The Muckanthaler Cultural Center brings back the old school in Chicano art in a new exhibit on April 16.
Many people gathered to take a glance at the new exhibition, “Veterano Cars: Carros, Caruchas y Carchangas” that was brought by curator of The Muckenthaler and local Chicano artist, Frank Romero.
Romero, who is known more for his paintings of cars in the Chicano art style, was formerly involved in a group called “Los Four,” back in the ’70s.
Alongside Romero were famous muralist Judithe Hernández, Carlos Almaraz (1941-1989), Roberto de la Rocha and Gilbert Luján (1940-2011).
These aspiring artists were among the second most famous collective Chicano artist to follow a tradition of art and culture.
“I’m known for my cars,” Romero said. “I thought it would be really fun to do a car show, so I made a proposal and they loved it.”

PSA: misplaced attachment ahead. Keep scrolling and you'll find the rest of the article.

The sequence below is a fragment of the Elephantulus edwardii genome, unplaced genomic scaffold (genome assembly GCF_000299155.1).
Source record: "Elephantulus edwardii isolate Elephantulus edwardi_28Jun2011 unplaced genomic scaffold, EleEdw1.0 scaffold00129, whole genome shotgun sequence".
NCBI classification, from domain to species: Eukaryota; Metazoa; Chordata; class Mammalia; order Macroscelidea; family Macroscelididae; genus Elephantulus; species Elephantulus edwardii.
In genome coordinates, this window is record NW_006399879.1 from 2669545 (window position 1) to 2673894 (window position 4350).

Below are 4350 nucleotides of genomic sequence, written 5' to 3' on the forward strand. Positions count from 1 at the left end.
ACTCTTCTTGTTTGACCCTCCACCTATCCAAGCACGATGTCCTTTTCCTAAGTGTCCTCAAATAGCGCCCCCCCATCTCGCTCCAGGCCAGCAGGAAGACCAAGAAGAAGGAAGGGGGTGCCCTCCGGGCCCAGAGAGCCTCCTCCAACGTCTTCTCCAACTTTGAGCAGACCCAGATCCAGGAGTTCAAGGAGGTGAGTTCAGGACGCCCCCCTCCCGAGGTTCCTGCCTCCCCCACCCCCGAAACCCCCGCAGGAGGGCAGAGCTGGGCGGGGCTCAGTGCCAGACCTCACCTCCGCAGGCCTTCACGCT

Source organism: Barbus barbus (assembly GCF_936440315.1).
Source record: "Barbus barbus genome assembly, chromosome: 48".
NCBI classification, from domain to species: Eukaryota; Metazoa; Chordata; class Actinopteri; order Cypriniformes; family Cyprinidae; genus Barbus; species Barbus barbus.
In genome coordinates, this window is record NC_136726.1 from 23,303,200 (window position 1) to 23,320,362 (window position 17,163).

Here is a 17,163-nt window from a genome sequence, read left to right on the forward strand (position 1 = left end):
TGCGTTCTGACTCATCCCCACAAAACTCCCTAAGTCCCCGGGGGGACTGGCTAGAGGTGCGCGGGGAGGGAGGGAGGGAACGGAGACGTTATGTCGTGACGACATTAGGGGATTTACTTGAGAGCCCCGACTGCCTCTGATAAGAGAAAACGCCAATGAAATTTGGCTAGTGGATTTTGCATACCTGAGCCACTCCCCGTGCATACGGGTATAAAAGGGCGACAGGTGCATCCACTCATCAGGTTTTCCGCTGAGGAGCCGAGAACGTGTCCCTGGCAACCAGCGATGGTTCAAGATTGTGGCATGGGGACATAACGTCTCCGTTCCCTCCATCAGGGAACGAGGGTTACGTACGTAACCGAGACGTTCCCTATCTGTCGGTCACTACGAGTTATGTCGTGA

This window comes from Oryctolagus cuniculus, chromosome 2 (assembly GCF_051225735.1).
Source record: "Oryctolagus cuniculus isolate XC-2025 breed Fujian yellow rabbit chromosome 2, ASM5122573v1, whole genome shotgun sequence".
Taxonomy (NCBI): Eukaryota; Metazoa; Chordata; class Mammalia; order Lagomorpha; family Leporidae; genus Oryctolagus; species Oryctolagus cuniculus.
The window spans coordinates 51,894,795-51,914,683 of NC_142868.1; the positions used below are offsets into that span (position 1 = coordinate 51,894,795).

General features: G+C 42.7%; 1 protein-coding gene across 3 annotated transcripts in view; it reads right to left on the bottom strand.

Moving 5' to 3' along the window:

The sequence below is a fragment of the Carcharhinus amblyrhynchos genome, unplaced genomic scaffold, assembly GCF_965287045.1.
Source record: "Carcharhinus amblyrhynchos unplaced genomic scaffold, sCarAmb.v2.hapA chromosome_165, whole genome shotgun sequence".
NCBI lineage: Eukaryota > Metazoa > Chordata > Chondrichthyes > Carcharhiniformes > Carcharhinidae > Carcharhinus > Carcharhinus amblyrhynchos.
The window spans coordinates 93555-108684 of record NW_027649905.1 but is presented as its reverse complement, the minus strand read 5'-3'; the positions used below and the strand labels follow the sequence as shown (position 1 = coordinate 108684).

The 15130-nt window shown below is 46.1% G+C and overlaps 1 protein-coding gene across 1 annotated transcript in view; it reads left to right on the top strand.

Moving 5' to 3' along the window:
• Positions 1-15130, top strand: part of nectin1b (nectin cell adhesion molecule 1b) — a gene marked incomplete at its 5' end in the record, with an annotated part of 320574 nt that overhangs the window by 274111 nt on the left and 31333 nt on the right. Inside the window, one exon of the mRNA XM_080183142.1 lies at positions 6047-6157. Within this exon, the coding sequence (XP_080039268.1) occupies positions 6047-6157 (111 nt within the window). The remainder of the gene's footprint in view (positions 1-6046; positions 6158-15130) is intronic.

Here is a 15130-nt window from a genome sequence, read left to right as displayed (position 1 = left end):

The exhibit consisted of various pieces that depicted the movement of old school cars in Los Angeles. The pieces were meant to be a nostalgic yet artistic take on Chicano art.
Ceramics, paintings, prints and sculptures, were among the various art forms in the exhibition. Known artists such as Hernández; Ignacio Gomez (known for the Zoot Suite image) and founders of East Los Streetscapers Wayne Healy and David Botello, showcased their work.
“Whenever you have a group show you usually have a great turn out because it’s nice to have friends that you know who understand the true meaning of art,” said Matthew Leslie, director of exhibitions.
The exhibit took almost a year to put together because of the massive amount of planning that is put into gathering the art.
Artists are called and paintings have to be put together.
“That fact that Chicanos paint cars and fix them up, the similar ways that artists make sculptures, there is this correlation for Chicano art and painting and fine art,” Romero said. “So I’m trying to put them both together for the exhibition, on various paintings, ceramics with every representation of cars.”
The Muckenthaler always seems to bring great art experiences to the community and this exhibit proved to be an exciting turn out.